by Hope Madden
Quentin Tarantino’s deceptively complex Django Unchained boasts almost countless fascinating images of depravity and violence, among them, the Mandingo fights that Django and Dr. King use to con their way onto Candyland Plantation.
Filmmakers Josh Waller and Robert Beaucage found inspiration in this particular idea, writing and directing the film Raze about a set of prisoners forced to fight each other to the death. Rather than pitting enslaved men against each other for the amusement of plantation owners, Raze forces kidnapped, attractive women to beat each other to death.
Back to Tarantino and his far better ideas. Waller pairs the involuntary death match concept with Tarantino’s favorite death proof stunt double Zoe Bell for their spare and brutal film. We know Bell can hang onto the hood of a speeding Dodge Challenger, but can she hold her own against 49 women desperate to survive and protect their loved ones?
Bell plays Sabrina, a young woman who woke up one day in a cell in the dungeon-like basement belonging to some wacko order of zealots. Losing a fight does not only mean a prisoner’s own death, but also ensures the death of one loved one.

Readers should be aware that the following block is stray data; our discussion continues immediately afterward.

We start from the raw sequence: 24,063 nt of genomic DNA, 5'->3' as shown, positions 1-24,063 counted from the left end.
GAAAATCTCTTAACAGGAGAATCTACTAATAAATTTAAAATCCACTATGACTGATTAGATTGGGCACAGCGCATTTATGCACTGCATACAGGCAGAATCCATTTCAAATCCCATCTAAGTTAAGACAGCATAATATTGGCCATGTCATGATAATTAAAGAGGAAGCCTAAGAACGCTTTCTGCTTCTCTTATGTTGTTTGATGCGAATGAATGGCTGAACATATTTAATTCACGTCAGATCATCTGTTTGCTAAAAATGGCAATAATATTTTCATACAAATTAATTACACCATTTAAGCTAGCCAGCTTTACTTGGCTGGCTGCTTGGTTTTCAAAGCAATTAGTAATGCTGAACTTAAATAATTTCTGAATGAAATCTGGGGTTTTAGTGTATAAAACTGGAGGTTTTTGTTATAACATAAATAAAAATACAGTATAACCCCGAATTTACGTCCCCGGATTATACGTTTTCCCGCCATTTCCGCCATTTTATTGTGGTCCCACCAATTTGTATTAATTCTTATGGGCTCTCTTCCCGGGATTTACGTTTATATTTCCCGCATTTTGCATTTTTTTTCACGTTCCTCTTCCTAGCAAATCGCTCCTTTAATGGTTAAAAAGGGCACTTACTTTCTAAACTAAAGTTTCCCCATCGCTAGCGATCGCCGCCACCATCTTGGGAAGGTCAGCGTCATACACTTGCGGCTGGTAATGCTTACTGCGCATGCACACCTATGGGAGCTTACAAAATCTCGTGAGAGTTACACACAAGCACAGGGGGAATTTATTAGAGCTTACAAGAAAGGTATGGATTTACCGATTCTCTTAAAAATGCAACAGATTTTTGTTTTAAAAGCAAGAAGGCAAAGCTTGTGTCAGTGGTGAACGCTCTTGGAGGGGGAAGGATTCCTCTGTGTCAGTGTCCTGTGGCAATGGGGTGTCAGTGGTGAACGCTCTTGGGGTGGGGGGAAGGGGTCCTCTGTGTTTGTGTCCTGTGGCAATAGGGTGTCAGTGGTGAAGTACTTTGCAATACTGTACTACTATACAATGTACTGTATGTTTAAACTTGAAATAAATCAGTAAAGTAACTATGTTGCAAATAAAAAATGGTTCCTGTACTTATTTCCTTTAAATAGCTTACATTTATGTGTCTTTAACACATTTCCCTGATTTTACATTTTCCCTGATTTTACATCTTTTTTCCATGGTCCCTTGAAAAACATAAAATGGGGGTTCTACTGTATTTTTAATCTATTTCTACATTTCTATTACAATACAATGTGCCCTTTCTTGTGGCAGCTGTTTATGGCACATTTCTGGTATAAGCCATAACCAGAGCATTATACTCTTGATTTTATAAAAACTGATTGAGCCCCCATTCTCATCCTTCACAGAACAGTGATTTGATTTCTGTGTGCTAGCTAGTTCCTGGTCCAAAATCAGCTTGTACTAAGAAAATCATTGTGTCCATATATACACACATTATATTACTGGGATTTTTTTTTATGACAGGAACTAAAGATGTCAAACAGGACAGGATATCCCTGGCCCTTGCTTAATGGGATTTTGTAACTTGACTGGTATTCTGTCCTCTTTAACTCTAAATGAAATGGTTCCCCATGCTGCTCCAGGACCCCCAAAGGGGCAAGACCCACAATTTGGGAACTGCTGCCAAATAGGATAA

It’s a streamlined plot, certainly, with precious little time wasted on character backstory or the specifics of this weird, bloodthirsty order. Just round after round of two women bare-knuckling it until only one’s left breathing.
It would appear that this exploitation film hopes to make some points about exploitation, and it’s true that these battle sequences could hardly be considered titillating. (Should you find these battles arousing in any way, do society a favor and seek help.) But any gesture toward feminism or humanity is hollow. This is not a “women in prison” film in the traditional sense, but gratuitous violence is its primary purpose.
Bell is impressive. It’s always nice to find yourself believing a performance, and I believe she can kick some ass. I wouldn’t cross her.
Her Death Proof co-star Tracie Thoms turns in a solid performance, and Doug Jones offers an effectively quirky turn as the leader of the cult. But the relentlessness of the plot becomes tedious with half the film still to watch, and the anonymity of victims more than undermines any high-mindedness the film purports to offer.
Raze devolves quickly to little more than percussive violence perpetrated without imagination or artistic purpose. Apparently there is more the filmmakers have to learn from Tarantino.